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Holiday towing tips

When the holidays hit, it’s time to hitch up the caravan and get on the road.

Before you go, you need to make sure it’s safe to get there and back.

Towing is very different from everyday driving –If it’s the first time you’re towing something more than a light trailer, especially across long distances, you’ll need to take more precautions, and alter your driving to counteract the effects.

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Loading your caravan correctly

Prior to getting on the road, you have to think about packing. If you’re towing that includes more than just your suitcases: things like gas, fuel and water.

When you buy a caravan, you’re given weights that correspond to how much your car can legally and safely tow.

The Aggregate Trailer Mass (ATM) is the most your caravan weighs, unhitched, but with fuel and water – the downward force through all the wheels (including the jockey wheel.)

The Gross Trailer Mass (GTM) is the maximum weight that each of the wheels can carry, so the wheels share of the ATM. Tare mass is the weight of the caravan as it is, specified from the factory and unhitched, with no water or fuel, and before any added extras (i.e. awnings, extra gas bottles, an air conditioning unit etc.)

To work out the maximum legal payload of your caravan, subtract the Tare from the ATM – some caravanners get caught out after overloading the back. Remember, you might not be covered by insurance if you’re in a crash, and your manufacturer might not cover any breakdowns because you’ve exceeded the maximum weights allowable.

You might think it sensible to add water tanks, extra gas bottles, a spare tyre and a toolbox with sundries onto the drawbar – but depending on your caravan, it might be pushing it to be so prepared. Often, you’ll only have a few hundred kilos to play with: for example, two 95L water tanks will have already taken 190kg, an aftermarket awning may add another 100kg, so you don’t have that much more to play with when you’re thinking of putting any more onto accessories onto your caravan.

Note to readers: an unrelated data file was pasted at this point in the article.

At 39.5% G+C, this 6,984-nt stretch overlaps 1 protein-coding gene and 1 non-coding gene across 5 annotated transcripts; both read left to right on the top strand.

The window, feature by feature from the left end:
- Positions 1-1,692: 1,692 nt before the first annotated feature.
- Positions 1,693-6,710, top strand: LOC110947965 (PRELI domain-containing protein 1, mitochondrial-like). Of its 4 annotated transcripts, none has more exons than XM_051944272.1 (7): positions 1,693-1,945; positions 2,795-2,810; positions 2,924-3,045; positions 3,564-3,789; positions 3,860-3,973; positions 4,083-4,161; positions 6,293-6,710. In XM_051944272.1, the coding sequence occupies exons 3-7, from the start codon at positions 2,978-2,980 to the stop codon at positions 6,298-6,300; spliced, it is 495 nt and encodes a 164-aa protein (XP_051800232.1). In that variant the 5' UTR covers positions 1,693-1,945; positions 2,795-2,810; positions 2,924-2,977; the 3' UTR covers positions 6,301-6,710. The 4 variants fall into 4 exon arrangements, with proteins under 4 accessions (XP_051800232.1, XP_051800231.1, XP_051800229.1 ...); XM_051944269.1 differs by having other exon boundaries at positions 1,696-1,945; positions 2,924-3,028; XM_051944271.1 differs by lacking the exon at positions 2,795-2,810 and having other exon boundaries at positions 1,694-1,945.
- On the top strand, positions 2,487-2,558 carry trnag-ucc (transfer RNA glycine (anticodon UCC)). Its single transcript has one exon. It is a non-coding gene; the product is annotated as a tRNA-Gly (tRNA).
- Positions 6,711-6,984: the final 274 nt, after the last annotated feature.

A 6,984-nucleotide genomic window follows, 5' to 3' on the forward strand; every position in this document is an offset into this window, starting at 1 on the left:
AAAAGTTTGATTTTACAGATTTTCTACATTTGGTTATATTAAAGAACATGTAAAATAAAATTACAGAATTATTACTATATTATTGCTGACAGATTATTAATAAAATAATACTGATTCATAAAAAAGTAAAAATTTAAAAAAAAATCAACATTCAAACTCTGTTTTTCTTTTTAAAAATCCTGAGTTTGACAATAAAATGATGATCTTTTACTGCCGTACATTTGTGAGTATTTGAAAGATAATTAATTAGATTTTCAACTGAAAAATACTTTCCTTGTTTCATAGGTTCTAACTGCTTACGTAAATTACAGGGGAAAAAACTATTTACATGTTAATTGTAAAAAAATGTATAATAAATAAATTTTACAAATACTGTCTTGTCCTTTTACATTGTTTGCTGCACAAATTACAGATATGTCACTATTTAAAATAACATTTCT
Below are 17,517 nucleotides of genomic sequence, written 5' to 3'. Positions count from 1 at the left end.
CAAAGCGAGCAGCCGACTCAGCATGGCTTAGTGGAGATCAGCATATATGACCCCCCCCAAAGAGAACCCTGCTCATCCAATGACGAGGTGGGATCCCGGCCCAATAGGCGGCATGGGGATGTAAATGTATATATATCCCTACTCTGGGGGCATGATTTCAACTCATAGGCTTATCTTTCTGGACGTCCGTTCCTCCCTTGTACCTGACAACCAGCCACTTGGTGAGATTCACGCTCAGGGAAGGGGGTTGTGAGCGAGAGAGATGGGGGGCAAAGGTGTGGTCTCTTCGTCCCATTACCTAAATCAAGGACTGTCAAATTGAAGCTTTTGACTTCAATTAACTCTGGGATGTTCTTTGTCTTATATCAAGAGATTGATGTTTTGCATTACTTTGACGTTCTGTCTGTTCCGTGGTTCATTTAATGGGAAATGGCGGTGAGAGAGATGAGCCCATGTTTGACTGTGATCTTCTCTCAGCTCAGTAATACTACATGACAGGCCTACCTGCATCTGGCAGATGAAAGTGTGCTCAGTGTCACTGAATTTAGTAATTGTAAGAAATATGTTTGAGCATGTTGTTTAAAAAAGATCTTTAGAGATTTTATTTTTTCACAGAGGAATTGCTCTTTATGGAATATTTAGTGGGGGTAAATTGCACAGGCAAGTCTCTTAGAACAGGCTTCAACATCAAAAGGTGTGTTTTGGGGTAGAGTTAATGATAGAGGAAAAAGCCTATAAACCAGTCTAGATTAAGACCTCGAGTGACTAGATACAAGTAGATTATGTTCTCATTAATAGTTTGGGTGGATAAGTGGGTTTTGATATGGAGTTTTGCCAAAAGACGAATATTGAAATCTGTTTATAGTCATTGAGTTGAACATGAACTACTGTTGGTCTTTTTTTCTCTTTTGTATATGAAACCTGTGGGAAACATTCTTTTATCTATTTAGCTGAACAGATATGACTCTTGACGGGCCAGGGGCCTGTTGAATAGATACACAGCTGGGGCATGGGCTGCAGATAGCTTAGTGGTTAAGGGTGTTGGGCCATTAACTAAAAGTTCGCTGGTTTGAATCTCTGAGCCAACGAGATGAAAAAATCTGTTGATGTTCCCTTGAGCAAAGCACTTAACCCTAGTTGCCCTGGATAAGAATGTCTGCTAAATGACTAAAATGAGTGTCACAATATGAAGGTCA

When you’re loading your caravan, you also have to think about how it will behave on the road. It’s not a good idea to load accessories towards the front of the caravan, as this will put more weight on the towball, which is already weighing down the back of your car.

You can also invest in installing a weight distribution hitch to your caravan, in order to prevent the front of your car and the rear of the van from lifting. A weight distribution hitch is purely to level the load between towing vehicle and trailer – it doesn’t increase the practical towball weight, and may not correct the levelling issues, for example, if your towball mount has been adjusted higher or lower than the caravan requires.

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Checking your caravan is safe

Just like a car, you have to make sure that your caravan is roadworthy so you don’t put yourself or others in danger. If you’ve had any work done to your caravan that required a modification plate, or need to check up on the basics to get your caravan registered, you can take it into an inspection station to have a safety certificate completed.

Caravanning QLD runs free safety checks throughout the year at different locations around the state, where they have people on hand that can inspect your caravan, camper trailer, motorhome or recreational vehicle to certify it as roadworthy, from checking the tyres and body, the electrical system, even having a look at any gas fittings  – these events often fill up fast, especially if the school holidays are approaching.

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On board equipment

You have to modify your driving habits as soon as you have a caravan loaded onto the back of your car. You’ll find that the handling is affected; strong crosswinds and buffeting from passing trucks can push the caravan causing it to sway. Some 4WDs now come with trailer sway assist features that alert you and actively reduce the disruption by slowing down the car until it can get it under control.

Reverse cameras are pretty much standard equipment these days, but when it comes to backing the caravan into the site, its not much help to have a camera fitted to the boot of your car.

Fitting a camera to your caravan can give you the peace of mind that your caravan won’t be damaged – and you’ll be able to manoeuvre in like a pro. You can buy systems that fit to just the back of the caravan, all the way up to quad camera set ups that can give you a complete around-view perspective from inside the car.

Before you hit the roads for your holiday, see the team at Motorama to make sure your car is in the best shape to enjoy the drive.